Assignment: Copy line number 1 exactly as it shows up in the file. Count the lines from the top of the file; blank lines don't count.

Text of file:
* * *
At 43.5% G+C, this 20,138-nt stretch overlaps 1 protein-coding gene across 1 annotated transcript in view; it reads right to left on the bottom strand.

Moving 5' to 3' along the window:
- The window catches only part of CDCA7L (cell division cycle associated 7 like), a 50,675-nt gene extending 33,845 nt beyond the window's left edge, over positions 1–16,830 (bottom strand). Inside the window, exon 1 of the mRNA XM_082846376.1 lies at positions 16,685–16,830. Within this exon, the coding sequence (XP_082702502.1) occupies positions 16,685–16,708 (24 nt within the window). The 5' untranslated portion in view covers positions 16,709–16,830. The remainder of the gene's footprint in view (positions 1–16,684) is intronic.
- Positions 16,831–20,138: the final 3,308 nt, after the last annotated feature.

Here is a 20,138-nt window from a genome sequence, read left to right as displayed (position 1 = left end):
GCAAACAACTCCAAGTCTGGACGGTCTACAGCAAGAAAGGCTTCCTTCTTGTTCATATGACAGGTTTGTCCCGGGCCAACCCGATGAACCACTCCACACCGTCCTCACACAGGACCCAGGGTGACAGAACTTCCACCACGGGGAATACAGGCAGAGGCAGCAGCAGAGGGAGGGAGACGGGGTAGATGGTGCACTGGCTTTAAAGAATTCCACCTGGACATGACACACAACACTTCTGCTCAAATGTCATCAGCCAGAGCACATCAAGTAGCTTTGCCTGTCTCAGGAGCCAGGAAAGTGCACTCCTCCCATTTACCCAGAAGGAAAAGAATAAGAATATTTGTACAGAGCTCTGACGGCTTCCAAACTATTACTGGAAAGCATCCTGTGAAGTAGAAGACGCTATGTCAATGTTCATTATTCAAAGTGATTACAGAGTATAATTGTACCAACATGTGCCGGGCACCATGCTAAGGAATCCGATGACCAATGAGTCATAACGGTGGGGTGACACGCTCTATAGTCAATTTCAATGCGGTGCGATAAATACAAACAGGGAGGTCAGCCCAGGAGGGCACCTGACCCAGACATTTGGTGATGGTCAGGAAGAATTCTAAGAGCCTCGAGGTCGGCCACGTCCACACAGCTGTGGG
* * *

At 43.5% G+C, this 20,138-nt stretch overlaps 1 protein-coding gene across 1 annotated transcript in view; it reads right to left on the bottom strand.